1960 to 1969 linoleum block Christmas cards — an artist’s special gift to her daughter

midcentury linoleum block printOh my, this story is over-the-moon wonderful. June is a regular reader and contributor to the blog. Some time this season, Pam saw her mention that her mother had made linoleum-block Christmas cards featuring June as a child during the 1960s. Would June send us photos to consider for the blog, we asked? Yes, June would. And here we have them: 10 years of linoblock plates made by June’s mother, artist Gertie Albert. This series of annual family Christmas cards captures sweetheart moments of June’s childhood — through the eyes of a mother clearly intent on savoring these precious years.Heck yeah there is more →

Inside Big Eyes — the outrageous true story of Margaret Keane, top-selling painter of the 1960s

Production design: Color, art — and is that Tiki Bob’s?

The much anticipated Tim Burton movie, Big Eyes, is in theaters on Dec. 25, and already the press is buzzing. Kate and I cannot wait to see this film — the story of artist Margaret Keane, painter of the iconic, midcentury Big Eyes paintings — the top-selling paintings of the 1960s. The fascinating conflict: Her husband took all the credit — “…one of the most epic art frauds in history.” Of course, we also cannot wait to see the interiors, set and costume designs in the film. Tim Burton does the 1960s — art and pop culture 1960s, no less!

Director of Photography BRUNO DELBONNEL (left), Director TIM BURTON (center), and AMY ADAMS (right) on the set of BIG EYES. © 2014 The Weinstein Company. All rights reserved.

Director of Photography BRUNO DELBONNEL (left), Director TIM BURTON (center), and AMY ADAMS (right) on the set of BIG EYES. © 2014 The Weinstein Company. All rights reserved.

I started out this story thinking I’d keep it short and feature the photos from the press materials — especially the interiors — along with some information I was able to find online about the production design. But then, I read the extensive Production Notes — and oh my, I was drawn right into the many facets of this extraordinary truth-is-stranger-than-fiction tale. So here you go, 2,500+ words excerpted from the press kit, which digs deep. I’ve asked the PR team if we can get more photos of the interior design… we’ll see. Watch the trailer — there are some great sneak peeks there, too.Heck yeah there is more →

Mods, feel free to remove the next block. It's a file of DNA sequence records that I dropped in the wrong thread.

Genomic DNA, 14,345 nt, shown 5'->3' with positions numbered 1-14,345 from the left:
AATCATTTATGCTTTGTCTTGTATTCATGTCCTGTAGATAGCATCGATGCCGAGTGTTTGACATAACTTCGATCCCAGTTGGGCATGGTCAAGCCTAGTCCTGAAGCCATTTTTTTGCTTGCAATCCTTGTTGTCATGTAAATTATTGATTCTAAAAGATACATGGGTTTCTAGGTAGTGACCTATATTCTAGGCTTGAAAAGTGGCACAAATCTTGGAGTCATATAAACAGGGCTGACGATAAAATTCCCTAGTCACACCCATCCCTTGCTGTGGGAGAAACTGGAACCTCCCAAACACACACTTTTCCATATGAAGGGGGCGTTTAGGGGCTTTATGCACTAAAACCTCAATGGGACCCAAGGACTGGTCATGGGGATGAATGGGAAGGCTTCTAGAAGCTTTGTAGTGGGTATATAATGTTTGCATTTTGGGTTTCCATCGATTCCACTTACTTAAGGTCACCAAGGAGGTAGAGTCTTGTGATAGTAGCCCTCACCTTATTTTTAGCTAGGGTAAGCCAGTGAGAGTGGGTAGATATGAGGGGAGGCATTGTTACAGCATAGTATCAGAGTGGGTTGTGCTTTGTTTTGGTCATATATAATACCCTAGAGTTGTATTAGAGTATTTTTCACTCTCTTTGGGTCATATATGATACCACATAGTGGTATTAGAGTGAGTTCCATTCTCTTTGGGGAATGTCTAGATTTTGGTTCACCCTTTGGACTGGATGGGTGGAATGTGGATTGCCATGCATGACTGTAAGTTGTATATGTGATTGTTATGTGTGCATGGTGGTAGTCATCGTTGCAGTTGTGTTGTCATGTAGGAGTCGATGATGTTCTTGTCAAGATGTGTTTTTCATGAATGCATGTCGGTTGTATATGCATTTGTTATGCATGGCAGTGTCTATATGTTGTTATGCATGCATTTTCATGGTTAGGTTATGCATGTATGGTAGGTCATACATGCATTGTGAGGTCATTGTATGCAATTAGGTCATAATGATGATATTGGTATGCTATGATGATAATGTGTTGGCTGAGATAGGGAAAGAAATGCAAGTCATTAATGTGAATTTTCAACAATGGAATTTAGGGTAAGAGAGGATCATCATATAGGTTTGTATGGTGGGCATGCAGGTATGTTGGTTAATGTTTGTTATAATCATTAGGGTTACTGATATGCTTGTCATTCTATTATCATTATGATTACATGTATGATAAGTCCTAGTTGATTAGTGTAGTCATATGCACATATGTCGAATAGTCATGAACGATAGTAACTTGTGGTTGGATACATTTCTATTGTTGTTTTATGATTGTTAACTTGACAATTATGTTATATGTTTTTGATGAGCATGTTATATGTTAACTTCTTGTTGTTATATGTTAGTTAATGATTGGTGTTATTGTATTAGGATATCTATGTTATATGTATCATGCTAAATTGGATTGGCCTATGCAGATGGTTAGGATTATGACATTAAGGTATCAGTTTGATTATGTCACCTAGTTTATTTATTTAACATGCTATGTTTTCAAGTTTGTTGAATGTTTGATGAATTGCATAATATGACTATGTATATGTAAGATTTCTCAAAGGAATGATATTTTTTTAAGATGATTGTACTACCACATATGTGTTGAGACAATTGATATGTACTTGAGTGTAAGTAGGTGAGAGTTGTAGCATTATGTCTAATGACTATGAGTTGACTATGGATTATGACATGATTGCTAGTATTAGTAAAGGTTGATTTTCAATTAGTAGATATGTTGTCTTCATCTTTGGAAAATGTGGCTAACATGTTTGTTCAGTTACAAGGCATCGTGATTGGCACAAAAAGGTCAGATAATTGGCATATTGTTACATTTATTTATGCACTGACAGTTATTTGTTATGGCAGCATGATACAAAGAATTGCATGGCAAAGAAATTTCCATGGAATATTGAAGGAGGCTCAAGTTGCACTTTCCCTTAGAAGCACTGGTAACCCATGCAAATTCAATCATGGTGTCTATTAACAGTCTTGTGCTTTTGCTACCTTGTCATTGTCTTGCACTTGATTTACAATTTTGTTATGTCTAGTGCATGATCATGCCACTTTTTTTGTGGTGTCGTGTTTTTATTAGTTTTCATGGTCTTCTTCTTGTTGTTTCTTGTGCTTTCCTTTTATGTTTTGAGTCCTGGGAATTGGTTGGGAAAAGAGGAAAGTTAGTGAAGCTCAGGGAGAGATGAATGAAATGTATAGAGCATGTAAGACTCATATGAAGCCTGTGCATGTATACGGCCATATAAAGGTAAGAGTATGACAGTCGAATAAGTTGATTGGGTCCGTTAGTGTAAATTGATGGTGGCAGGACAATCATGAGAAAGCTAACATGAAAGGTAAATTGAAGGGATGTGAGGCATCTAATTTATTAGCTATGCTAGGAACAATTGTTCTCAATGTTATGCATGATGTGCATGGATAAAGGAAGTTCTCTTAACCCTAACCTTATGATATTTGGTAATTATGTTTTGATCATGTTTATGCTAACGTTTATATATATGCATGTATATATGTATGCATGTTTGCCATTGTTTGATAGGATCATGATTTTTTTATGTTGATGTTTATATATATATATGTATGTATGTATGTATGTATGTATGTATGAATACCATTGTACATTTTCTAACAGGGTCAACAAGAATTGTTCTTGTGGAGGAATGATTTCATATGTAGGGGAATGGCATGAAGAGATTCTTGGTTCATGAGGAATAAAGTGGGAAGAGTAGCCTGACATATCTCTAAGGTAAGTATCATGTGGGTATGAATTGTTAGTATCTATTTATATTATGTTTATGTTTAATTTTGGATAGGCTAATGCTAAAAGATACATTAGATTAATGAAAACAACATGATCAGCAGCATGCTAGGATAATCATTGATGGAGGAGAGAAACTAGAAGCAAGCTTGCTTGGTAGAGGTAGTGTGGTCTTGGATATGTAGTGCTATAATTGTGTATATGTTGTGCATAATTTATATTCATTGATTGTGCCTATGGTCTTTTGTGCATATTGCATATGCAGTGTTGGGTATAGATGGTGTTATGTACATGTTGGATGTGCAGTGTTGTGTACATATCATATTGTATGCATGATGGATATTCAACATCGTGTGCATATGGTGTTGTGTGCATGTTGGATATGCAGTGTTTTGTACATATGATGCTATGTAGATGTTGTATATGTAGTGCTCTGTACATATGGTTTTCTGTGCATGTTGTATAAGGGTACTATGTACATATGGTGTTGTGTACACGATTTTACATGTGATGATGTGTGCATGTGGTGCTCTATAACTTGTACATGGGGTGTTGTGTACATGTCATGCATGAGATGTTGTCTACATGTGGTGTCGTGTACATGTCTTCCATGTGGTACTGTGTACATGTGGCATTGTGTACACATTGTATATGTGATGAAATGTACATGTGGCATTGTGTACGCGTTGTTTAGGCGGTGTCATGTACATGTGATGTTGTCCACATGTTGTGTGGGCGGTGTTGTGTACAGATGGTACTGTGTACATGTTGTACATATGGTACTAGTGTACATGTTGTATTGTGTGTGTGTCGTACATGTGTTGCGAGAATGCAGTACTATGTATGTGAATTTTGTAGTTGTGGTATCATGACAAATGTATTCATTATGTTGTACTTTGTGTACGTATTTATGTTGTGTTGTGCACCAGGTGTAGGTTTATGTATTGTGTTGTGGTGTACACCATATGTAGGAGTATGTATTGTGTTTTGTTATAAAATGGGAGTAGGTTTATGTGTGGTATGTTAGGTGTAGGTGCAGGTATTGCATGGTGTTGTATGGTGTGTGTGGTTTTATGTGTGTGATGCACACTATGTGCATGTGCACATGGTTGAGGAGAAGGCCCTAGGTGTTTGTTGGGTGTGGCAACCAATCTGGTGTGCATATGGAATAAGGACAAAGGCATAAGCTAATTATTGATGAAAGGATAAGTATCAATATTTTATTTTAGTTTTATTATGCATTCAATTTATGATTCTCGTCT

Quick, affordable and foolproof Christmas ornament wreaths — EZ Wreaths in 6 steps

christmas-ornament-wreath-1-3Is time running out — and you still want to try your hand at making a Christmas ornament wreath? This season I made several EZ Wreaths — or polka dot wreaths — as I call them — in a FLASH and with beautiful results. Read on for my six tips to on how to make one of these wreaths, tout suite, with virtually foolproof success.Heck yeah there is more →

Retro atomic tub and shower knobs — at an affordable price

Vintage pink bathroomWe have long been fans of the bathroom faucets at Locke Plumbing, but it wasn’t until we featured Nanette and Jim’s all-new pink bathroom that we saw all the awesome retro tub and shower faucets available in abundance at Locke, too. These would be great for a mid-century bathroom — and they are very affordable. There are a variety of styles in addition to the ones Nanette and Jim chose.  Heck yeah there is more →

To stain or not to stain — should all wood tones match in Max’s apartment?

vintage-furnitureDesignDilemmaReader Max is about to move into a new apartment in Chicago and has been frequenting estate sales to collect vintage furniture for his new place. He has found several pieces he loves — a dining set, end tables, record player, easy chair and vintage pendant light — but he is unsure if the mismatched wood finishes will all work together in the main living area of his tiny city apartment. Should he stay true to the original or try his best to make all the wood tones more matchy-matchy? Readers — let’s hear your points of view, then Pam and I will be back at noon with our thoughts and a mood board. Heck yeah there is more →